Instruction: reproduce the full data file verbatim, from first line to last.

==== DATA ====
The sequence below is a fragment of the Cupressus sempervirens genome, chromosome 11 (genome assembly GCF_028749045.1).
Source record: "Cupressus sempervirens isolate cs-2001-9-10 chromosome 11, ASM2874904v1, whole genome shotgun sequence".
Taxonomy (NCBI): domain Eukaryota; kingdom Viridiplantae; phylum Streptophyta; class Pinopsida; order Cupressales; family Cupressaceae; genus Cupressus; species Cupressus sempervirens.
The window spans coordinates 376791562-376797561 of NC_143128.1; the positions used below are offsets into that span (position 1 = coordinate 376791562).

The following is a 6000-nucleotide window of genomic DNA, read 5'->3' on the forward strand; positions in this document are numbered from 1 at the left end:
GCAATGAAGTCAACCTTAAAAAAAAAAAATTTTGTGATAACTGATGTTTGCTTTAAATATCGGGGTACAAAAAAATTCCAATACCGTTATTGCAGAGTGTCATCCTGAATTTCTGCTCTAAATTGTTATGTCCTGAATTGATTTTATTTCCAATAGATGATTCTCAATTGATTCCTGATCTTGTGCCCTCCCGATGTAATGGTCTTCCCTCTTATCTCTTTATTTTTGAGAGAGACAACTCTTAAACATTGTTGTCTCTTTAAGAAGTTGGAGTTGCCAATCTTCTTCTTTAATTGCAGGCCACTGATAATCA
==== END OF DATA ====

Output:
The sequence below is a fragment of the Cupressus sempervirens genome, chromosome 11 (genome assembly GCF_028749045.1).
Source record: "Cupressus sempervirens isolate cs-2001-9-10 chromosome 11, ASM2874904v1, whole genome shotgun sequence".
Taxonomy (NCBI): domain Eukaryota; kingdom Viridiplantae; phylum Streptophyta; class Pinopsida; order Cupressales; family Cupressaceae; genus Cupressus; species Cupressus sempervirens.
The window spans coordinates 376791562-376797561 of NC_143128.1; the positions used below are offsets into that span (position 1 = coordinate 376791562).

The following is a 6000-nucleotide window of genomic DNA, read 5'->3' on the forward strand; positions in this document are numbered from 1 at the left end:
GCAATGAAGTCAACCTTAAAAAAAAAAAATTTTGTGATAACTGATGTTTGCTTTAAATATCGGGGTACAAAAAAATTCCAATACCGTTATTGCAGAGTGTCATCCTGAATTTCTGCTCTAAATTGTTATGTCCTGAATTGATTTTATTTCCAATAGATGATTCTCAATTGATTCCTGATCTTGTGCCCTCCCGATGTAATGGTCTTCCCTCTTATCTCTTTATTTTTGAGAGAGACAACTCTTAAACATTGTTGTCTCTTTAAGAAGTTGGAGTTGCCAATCTTCTTCTTTAATTGCAGGCCACTGATAATCA